It's another crucial week for Greece as it struggles to reach an agreement with lenders and avert bankruptcy. As Sonia Legg reports Finance Minister Yanis Varoufakis is kicking off proceedings by holding meetings in Germany.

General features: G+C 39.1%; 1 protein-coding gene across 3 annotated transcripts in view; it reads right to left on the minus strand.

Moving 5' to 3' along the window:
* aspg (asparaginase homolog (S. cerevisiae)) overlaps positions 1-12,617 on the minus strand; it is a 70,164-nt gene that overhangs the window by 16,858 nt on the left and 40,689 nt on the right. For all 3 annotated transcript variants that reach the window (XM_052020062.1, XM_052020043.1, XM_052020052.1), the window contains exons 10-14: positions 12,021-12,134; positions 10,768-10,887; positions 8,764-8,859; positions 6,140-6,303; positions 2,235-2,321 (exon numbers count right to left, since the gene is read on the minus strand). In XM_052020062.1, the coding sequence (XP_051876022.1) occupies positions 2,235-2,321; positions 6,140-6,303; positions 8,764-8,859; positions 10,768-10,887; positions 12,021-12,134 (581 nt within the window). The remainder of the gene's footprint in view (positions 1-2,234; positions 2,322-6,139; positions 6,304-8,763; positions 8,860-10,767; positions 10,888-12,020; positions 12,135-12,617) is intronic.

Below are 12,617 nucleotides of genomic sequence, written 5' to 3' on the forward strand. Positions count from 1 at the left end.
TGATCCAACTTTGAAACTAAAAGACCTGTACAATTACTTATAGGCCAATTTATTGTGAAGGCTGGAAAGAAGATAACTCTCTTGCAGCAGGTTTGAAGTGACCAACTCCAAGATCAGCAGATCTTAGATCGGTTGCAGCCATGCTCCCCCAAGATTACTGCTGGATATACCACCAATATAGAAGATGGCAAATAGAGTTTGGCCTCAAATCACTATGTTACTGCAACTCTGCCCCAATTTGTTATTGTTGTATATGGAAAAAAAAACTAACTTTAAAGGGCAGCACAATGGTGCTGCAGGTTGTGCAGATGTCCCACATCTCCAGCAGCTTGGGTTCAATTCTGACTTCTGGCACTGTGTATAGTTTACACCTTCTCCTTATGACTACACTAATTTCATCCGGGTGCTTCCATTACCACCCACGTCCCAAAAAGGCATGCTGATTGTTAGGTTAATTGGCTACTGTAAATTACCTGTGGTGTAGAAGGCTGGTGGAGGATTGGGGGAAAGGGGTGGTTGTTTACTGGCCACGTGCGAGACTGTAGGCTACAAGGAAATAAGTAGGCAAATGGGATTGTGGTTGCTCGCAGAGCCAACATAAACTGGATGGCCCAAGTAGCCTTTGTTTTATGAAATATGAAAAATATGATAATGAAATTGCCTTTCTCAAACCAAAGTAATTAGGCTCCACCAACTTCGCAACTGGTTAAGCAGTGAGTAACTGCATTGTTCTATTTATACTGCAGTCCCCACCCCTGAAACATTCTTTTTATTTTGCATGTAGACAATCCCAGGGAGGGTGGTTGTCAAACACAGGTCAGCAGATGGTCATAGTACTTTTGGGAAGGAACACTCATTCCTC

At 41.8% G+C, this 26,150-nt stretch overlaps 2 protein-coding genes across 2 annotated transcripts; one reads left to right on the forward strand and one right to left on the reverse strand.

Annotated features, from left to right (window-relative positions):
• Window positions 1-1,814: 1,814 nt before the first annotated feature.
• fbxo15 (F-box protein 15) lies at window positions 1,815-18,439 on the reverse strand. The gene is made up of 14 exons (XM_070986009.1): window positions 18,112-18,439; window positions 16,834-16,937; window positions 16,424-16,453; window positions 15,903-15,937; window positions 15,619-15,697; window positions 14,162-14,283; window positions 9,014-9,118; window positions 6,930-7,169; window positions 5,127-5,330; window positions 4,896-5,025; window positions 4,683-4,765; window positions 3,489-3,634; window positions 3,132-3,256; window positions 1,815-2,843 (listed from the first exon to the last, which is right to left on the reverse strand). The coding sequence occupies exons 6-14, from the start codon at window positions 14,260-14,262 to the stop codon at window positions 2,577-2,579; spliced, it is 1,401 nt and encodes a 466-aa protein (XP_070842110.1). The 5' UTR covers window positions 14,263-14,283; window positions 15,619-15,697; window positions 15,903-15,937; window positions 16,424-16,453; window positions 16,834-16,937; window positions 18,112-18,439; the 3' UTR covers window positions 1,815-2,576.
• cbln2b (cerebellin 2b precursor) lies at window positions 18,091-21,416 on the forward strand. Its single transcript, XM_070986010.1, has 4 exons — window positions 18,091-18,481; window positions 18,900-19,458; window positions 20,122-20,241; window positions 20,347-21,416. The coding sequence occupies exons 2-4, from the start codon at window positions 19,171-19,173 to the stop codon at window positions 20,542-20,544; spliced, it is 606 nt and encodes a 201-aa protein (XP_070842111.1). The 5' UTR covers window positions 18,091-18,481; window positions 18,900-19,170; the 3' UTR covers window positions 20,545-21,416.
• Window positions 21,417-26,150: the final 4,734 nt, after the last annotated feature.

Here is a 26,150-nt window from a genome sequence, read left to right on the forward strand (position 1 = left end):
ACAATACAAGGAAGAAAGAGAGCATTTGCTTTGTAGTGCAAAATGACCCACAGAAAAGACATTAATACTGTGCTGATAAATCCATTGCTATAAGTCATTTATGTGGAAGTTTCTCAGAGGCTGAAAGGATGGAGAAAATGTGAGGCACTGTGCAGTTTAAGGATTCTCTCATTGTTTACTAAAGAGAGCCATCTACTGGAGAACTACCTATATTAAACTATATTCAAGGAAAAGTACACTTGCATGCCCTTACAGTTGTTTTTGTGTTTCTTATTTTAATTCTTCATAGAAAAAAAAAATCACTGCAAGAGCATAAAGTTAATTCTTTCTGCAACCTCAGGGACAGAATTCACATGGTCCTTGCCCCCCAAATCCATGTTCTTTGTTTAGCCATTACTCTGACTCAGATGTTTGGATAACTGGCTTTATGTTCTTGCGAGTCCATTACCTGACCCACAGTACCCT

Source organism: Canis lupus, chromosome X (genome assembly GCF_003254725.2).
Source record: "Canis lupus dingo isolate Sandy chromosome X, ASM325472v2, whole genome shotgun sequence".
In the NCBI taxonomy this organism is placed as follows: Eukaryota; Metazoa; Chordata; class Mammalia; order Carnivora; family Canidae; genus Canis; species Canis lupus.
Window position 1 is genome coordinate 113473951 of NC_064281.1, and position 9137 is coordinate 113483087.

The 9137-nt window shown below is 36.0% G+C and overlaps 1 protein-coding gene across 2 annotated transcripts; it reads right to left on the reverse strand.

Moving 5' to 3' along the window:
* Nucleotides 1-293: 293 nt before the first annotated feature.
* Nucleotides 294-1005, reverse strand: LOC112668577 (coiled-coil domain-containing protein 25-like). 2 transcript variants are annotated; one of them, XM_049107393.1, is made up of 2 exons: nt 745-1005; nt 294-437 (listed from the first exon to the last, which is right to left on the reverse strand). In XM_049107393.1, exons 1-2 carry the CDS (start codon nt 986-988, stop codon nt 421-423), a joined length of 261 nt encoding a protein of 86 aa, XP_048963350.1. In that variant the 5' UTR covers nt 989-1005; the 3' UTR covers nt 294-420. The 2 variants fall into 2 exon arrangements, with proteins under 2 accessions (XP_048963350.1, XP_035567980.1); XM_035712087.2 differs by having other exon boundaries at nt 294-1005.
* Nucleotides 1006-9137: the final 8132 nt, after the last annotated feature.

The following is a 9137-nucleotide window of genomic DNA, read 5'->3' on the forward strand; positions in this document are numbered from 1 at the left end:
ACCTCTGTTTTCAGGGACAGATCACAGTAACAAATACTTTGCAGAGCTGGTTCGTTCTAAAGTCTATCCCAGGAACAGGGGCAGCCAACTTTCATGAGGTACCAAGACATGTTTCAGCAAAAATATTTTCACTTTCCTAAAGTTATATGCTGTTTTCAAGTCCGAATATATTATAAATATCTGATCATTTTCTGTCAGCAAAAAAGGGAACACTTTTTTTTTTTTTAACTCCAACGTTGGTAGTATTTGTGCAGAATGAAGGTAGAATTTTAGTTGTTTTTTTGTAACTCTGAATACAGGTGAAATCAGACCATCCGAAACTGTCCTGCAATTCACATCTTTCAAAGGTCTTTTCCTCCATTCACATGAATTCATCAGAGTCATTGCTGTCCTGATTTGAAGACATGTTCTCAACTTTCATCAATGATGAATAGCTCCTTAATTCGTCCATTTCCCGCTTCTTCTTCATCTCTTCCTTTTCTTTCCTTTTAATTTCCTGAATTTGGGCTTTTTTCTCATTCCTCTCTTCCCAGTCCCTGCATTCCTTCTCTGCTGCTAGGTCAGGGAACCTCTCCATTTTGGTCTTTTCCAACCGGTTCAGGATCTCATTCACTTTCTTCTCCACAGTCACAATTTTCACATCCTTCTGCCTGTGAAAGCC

It probably wasn't the easiest of meetings for the Greek Finance Minister. After his government rejected a reform plan from creditors last week Yanis Varoufakis was keen to strike a conciliatory tone as he met his German counterpart in Berlin. (SOUNDBITE) (English) GREEK FINANCE MINISTER, YANIS VAROUFAKIS, SAYING: "Dr Schaeuble and I had a long, productive conservation. These are difficult moments for the European Union and the euro zone in particular and it is the duty of politicians, elected politicians, to take their responsibility to a higher level in order to try to achieve an agreement." The meeting he said was "extremely friendly" and they both had a "common understanding". That's all very well - but it doesn't solve the crisis or secure a deal. Athens needs to make concessions and accept austerity cuts - and that's causing a split within Greece's ruling Syriza party. Jane Foley is from Rabobank. SOUNDBITE (ENGLISH) RABOBANK, SENIOR CURRENCY STRATEGIST, JANE FOLEY, SAYING: "It is a very difficult set of circumstances and it does seem that the creditors patience is running thin and therefore the market does have to assume that the probability at least of a possible default does seem to be building." The end of June is considered the final, final date for a cash-for-reform deal. And the lenders are reportedly offering a 10 billion euro carrot. A fund set aside to recapitalise Greek banks could be made available, giving Athens the breathing space - economist Vicky Pryce says they desperately need. (SOUNDBITE)(English) CHIEF ECONOMIC ADVISER AT CEBR (CENTER FOR ECONOMICS AND BUSINESS RESEARCH), VICKY PRYCE, SAYING: "I can't see anyone "winning" What we really want is for this crisis to come to an end so things can normalise, give Greece a bit of time to think about a) it's political future and b) it's economic future with help from Europe." There was one other sign of compromise which might be music to the ears of some Athens may agree to extend its current bailout programme - despite election promises to scrap it.